The lymph node is a small, bean shaped organ that stores and produces blood cells that help to fight infection and disease. The lymph node removes fluids and waste from the body and stores white blood cells. Located throughout the body, lymph nodes are part of the lymphatic system. Cancer in lymph nodes can develop in a couple of different ways, so you should be aware of the first signs of cancer.
Lymphoma can begin as the primary cancer in the body or a person can experience in lymph nodes from a different source in the body, which has spread. If a person is diagnosed with it, and it has come from a different area of the body, it is then referred to as secondary or metastatic cancer. Lymph node cancer that begins as the primary cancer is called lymphoma.
Without immediate treatment, this type of disease can be very painful and debilitating. It also has a reputation for metastasizing fairly quickly, which can make it more difficult, if not impossible to effectively treat. Many patients diagnosed with this condition have admitted later on that they put off a doctor’s visit after they noticed symptoms, in fear of a diagnosis. But without early intervention and treatment, the survival rate of this type of cancer is dangerously low.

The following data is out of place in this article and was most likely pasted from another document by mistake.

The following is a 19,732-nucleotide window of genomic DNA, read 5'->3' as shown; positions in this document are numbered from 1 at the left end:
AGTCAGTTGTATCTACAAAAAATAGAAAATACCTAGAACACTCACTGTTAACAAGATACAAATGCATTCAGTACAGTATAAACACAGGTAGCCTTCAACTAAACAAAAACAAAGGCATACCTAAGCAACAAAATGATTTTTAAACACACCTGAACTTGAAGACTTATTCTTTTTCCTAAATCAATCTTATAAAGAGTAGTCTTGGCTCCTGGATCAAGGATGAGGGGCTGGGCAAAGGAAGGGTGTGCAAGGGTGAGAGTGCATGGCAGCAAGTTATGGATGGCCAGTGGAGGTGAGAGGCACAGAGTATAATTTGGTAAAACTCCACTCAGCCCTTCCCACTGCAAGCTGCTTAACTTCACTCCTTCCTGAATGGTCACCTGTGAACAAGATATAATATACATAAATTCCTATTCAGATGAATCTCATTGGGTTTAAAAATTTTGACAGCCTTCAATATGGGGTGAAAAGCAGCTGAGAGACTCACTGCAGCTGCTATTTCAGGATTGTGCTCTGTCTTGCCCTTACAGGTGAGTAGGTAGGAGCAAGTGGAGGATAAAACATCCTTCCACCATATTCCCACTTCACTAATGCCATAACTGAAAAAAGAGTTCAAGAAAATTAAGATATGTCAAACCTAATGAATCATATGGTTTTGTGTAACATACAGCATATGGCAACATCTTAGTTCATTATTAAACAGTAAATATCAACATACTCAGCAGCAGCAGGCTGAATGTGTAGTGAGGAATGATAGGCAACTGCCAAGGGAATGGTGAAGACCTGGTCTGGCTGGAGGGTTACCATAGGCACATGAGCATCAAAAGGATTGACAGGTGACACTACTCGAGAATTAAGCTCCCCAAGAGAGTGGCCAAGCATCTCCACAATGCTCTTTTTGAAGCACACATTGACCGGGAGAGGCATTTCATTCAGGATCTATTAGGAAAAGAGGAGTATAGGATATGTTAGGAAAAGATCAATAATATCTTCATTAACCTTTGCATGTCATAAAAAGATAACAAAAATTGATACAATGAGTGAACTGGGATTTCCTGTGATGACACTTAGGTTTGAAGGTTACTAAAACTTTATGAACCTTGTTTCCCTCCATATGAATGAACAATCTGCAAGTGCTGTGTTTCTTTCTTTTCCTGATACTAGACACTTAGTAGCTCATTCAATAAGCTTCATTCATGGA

The Nature of Lymphoma
If a person suspects they have it, due to swelling of the lymph nodes and a major change in their energy level, appetite or general feeling of well-being, they must meet with their primary physician for an exam and possible testing. Usually, after an exam, if the physician suspects that the patient may have lymphoma, they will order a series of tests that are designed to diagnose the cancer with accuracy. During these routine tests, the physician will also refer the patient to a specialist in cancer and blood diseases.
It is able to spread throughout the body due to the millions of cancerous cells. When some of these cells travel to the bloodstream they can become dormant in the body for several years, or they can grow, forming tumors. The cells in secondary cancer of the lymph nodes, when removed, will appear identical to the cancerous cells taken from the primary area of the body.
When a physician locates a tumor in the body they will remove it, in addition to any lymph nodes in that area. They will study the removed lymph nodes to determine if the cancer has spread. This will help a physician to determine the risk of the cancer returning.